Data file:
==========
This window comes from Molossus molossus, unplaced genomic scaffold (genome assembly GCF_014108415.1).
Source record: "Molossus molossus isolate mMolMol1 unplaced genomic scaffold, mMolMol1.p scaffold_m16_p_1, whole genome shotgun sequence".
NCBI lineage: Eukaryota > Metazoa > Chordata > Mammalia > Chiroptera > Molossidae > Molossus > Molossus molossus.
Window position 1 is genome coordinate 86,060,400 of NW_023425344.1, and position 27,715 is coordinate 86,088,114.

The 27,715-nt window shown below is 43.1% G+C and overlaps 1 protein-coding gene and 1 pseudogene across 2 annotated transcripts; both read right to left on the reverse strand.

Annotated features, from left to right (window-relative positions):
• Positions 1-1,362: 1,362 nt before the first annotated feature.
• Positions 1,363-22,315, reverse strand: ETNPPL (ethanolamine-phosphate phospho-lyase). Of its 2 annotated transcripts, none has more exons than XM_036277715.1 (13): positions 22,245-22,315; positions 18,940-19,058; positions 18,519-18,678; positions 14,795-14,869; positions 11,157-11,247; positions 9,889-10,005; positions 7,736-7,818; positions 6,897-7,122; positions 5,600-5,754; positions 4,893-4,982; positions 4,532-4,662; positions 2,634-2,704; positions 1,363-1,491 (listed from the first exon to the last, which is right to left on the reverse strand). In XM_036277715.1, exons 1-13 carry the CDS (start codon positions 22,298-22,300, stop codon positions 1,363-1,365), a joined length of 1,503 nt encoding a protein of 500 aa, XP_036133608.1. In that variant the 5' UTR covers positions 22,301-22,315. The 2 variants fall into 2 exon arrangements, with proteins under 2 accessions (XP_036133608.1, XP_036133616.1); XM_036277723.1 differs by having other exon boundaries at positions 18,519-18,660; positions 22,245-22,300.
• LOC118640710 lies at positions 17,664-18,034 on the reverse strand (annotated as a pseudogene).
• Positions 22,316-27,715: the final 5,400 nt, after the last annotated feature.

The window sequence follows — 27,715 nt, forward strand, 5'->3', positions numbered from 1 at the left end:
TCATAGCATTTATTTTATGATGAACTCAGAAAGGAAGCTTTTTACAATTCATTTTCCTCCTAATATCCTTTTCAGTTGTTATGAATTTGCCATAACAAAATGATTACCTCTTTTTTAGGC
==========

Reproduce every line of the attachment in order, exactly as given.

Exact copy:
This window comes from Molossus molossus, unplaced genomic scaffold (genome assembly GCF_014108415.1).
Source record: "Molossus molossus isolate mMolMol1 unplaced genomic scaffold, mMolMol1.p scaffold_m16_p_1, whole genome shotgun sequence".
NCBI lineage: Eukaryota > Metazoa > Chordata > Mammalia > Chiroptera > Molossidae > Molossus > Molossus molossus.
Window position 1 is genome coordinate 86,060,400 of NW_023425344.1, and position 27,715 is coordinate 86,088,114.

The 27,715-nt window shown below is 43.1% G+C and overlaps 1 protein-coding gene and 1 pseudogene across 2 annotated transcripts; both read right to left on the reverse strand.

Annotated features, from left to right (window-relative positions):
• Positions 1-1,362: 1,362 nt before the first annotated feature.
• Positions 1,363-22,315, reverse strand: ETNPPL (ethanolamine-phosphate phospho-lyase). Of its 2 annotated transcripts, none has more exons than XM_036277715.1 (13): positions 22,245-22,315; positions 18,940-19,058; positions 18,519-18,678; positions 14,795-14,869; positions 11,157-11,247; positions 9,889-10,005; positions 7,736-7,818; positions 6,897-7,122; positions 5,600-5,754; positions 4,893-4,982; positions 4,532-4,662; positions 2,634-2,704; positions 1,363-1,491 (listed from the first exon to the last, which is right to left on the reverse strand). In XM_036277715.1, exons 1-13 carry the CDS (start codon positions 22,298-22,300, stop codon positions 1,363-1,365), a joined length of 1,503 nt encoding a protein of 500 aa, XP_036133608.1. In that variant the 5' UTR covers positions 22,301-22,315. The 2 variants fall into 2 exon arrangements, with proteins under 2 accessions (XP_036133608.1, XP_036133616.1); XM_036277723.1 differs by having other exon boundaries at positions 18,519-18,660; positions 22,245-22,300.
• LOC118640710 lies at positions 17,664-18,034 on the reverse strand (annotated as a pseudogene).
• Positions 22,316-27,715: the final 5,400 nt, after the last annotated feature.

The window sequence follows — 27,715 nt, forward strand, 5'->3', positions numbered from 1 at the left end:
TCATAGCATTTATTTTATGATGAACTCAGAAAGGAAGCTTTTTACAATTCATTTTCCTCCTAATATCCTTTTCAGTTGTTATGAATTTGCCATAACAAAATGATTACCTCTTTTTTAGGC